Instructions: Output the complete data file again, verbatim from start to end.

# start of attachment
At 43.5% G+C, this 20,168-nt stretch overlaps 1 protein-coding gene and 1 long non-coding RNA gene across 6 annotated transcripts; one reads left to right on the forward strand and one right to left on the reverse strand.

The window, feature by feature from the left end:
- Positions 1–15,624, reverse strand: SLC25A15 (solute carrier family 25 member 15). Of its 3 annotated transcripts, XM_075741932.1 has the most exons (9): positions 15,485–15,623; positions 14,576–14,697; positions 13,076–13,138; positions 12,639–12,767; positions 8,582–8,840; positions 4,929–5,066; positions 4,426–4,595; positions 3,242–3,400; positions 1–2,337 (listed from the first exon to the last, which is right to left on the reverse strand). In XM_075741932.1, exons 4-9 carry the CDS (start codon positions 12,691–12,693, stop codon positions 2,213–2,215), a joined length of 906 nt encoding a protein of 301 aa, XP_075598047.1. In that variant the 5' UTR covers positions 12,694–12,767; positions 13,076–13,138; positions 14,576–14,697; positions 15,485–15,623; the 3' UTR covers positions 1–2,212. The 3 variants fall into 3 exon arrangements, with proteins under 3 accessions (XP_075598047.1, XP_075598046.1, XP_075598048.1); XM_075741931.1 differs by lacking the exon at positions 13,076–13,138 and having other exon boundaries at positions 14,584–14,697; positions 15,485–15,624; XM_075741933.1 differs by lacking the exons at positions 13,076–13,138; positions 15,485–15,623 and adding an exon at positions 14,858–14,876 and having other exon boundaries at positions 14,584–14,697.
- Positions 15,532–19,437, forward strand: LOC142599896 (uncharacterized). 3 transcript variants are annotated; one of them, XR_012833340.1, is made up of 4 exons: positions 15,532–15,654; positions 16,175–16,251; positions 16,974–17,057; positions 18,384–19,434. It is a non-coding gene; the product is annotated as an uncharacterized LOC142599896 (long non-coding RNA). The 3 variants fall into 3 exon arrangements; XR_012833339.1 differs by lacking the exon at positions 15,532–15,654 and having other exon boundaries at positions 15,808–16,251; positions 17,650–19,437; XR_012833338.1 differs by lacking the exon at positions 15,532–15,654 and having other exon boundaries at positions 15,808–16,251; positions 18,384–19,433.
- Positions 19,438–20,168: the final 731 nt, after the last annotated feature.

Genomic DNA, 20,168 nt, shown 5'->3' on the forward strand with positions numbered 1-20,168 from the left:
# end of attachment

At 43.5% G+C, this 20,168-nt stretch overlaps 1 protein-coding gene and 1 long non-coding RNA gene across 6 annotated transcripts; one reads left to right on the forward strand and one right to left on the reverse strand.

The window, feature by feature from the left end:
- Positions 1–15,624, reverse strand: SLC25A15 (solute carrier family 25 member 15). Of its 3 annotated transcripts, XM_075741932.1 has the most exons (9): positions 15,485–15,623; positions 14,576–14,697; positions 13,076–13,138; positions 12,639–12,767; positions 8,582–8,840; positions 4,929–5,066; positions 4,426–4,595; positions 3,242–3,400; positions 1–2,337 (listed from the first exon to the last, which is right to left on the reverse strand). In XM_075741932.1, exons 4-9 carry the CDS (start codon positions 12,691–12,693, stop codon positions 2,213–2,215), a joined length of 906 nt encoding a protein of 301 aa, XP_075598047.1. In that variant the 5' UTR covers positions 12,694–12,767; positions 13,076–13,138; positions 14,576–14,697; positions 15,485–15,623; the 3' UTR covers positions 1–2,212. The 3 variants fall into 3 exon arrangements, with proteins under 3 accessions (XP_075598047.1, XP_075598046.1, XP_075598048.1); XM_075741931.1 differs by lacking the exon at positions 13,076–13,138 and having other exon boundaries at positions 14,584–14,697; positions 15,485–15,624; XM_075741933.1 differs by lacking the exons at positions 13,076–13,138; positions 15,485–15,623 and adding an exon at positions 14,858–14,876 and having other exon boundaries at positions 14,584–14,697.
- Positions 15,532–19,437, forward strand: LOC142599896 (uncharacterized). 3 transcript variants are annotated; one of them, XR_012833340.1, is made up of 4 exons: positions 15,532–15,654; positions 16,175–16,251; positions 16,974–17,057; positions 18,384–19,434. It is a non-coding gene; the product is annotated as an uncharacterized LOC142599896 (long non-coding RNA). The 3 variants fall into 3 exon arrangements; XR_012833339.1 differs by lacking the exon at positions 15,532–15,654 and having other exon boundaries at positions 15,808–16,251; positions 17,650–19,437; XR_012833338.1 differs by lacking the exon at positions 15,532–15,654 and having other exon boundaries at positions 15,808–16,251; positions 18,384–19,433.
- Positions 19,438–20,168: the final 731 nt, after the last annotated feature.

Genomic DNA, 20,168 nt, shown 5'->3' on the forward strand with positions numbered 1-20,168 from the left: